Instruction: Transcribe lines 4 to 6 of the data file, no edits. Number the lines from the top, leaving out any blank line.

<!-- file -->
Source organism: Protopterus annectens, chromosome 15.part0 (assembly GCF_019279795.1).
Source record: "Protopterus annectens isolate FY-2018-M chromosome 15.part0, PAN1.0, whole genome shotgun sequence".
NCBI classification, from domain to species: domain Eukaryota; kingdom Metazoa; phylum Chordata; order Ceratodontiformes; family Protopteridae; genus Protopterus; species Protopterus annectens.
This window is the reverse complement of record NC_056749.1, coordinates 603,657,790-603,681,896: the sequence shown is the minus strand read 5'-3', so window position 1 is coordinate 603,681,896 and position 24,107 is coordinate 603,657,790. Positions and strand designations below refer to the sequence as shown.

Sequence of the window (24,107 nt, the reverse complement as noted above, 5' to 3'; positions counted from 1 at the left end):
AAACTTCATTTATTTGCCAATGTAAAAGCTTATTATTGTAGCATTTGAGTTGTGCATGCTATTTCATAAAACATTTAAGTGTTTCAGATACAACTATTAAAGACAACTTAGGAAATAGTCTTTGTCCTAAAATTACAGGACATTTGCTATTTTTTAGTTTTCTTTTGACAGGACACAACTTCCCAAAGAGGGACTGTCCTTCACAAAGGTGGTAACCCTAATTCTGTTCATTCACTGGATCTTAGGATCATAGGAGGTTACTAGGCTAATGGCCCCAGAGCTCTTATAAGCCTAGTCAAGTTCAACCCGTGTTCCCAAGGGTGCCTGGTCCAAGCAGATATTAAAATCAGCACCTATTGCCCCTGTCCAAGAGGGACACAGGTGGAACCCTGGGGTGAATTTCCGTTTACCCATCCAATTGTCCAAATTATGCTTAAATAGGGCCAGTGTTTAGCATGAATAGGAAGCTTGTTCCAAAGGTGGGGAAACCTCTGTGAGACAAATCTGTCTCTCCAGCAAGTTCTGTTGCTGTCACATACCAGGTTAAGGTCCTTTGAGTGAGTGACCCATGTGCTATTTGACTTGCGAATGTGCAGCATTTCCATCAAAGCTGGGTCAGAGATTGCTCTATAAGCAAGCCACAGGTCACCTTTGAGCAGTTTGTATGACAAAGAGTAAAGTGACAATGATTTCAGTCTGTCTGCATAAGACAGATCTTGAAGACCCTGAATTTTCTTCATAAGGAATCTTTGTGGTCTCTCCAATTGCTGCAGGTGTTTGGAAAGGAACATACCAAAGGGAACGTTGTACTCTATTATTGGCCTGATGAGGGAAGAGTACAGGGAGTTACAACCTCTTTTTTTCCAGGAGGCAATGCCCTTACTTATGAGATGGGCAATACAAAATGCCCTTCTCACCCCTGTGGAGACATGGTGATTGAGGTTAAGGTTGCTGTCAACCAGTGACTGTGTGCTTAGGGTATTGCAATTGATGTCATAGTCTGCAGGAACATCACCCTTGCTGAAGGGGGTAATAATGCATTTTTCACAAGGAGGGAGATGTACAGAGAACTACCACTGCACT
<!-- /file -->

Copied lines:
This window is the reverse complement of record NC_056749.1, coordinates 603,657,790-603,681,896: the sequence shown is the minus strand read 5'-3', so window position 1 is coordinate 603,681,896 and position 24,107 is coordinate 603,657,790. Positions and strand designations below refer to the sequence as shown.

Sequence of the window (24,107 nt, the reverse complement as noted above, 5' to 3'; positions counted from 1 at the left end):
AAACTTCATTTATTTGCCAATGTAAAAGCTTATTATTGTAGCATTTGAGTTGTGCATGCTATTTCATAAAACATTTAAGTGTTTCAGATACAACTATTAAAGACAACTTAGGAAATAGTCTTTGTCCTAAAATTACAGGACATTTGCTATTTTTTAGTTTTCTTTTGACAGGACACAACTTCCCAAAGAGGGACTGTCCTTCACAAAGGTGGTAACCCTAATTCTGTTCATTCACTGGATCTTAGGATCATAGGAGGTTACTAGGCTAATGGCCCCAGAGCTCTTATAAGCCTAGTCAAGTTCAACCCGTGTTCCCAAGGGTGCCTGGTCCAAGCAGATATTAAAATCAGCACCTATTGCCCCTGTCCAAGAGGGACACAGGTGGAACCCTGGGGTGAATTTCCGTTTACCCATCCAATTGTCCAAATTATGCTTAAATAGGGCCAGTGTTTAGCATGAATAGGAAGCTTGTTCCAAAGGTGGGGAAACCTCTGTGAGACAAATCTGTCTCTCCAGCAAGTTCTGTTGCTGTCACATACCAGGTTAAGGTCCTTTGAGTGAGTGACCCATGTGCTATTTGACTTGCGAATGTGCAGCATTTCCATCAAAGCTGGGTCAGAGATTGCTCTATAAGCAAGCCACAGGTCACCTTTGAGCAGTTTGTATGACAAAGAGTAAAGTGACAATGATTTCAGTCTGTCTGCATAAGACAGATCTTGAAGACCCTGAATTTTCTTCATAAGGAATCTTTGTGGTCTCTCCAATTGCTGCAGGTGTTTGGAAAGGAACATACCAAAGGGAACGTTGTACTCTATTATTGGCCTGATGAGGGAAGAGTACAGGGAGTTACAACCTCTTTTTTTCCAGGAGGCAATGCCCTTACTTATGAGATGGGCAATACAAAATGCCCTTCTCACCCCTGTGGAGACATGGTGATTGAGGTTAAGGTTGCTGTCAACCAGTGACTGTGTGCTTAGGGTATTGCAATTGATGTCATAGTCTGCAGGAACATCACCCTTGCTGAAGGGGGTAATAATGCATTTTTCACAAGGAGGGAGATGTACAGAGAACTACCACTGCACT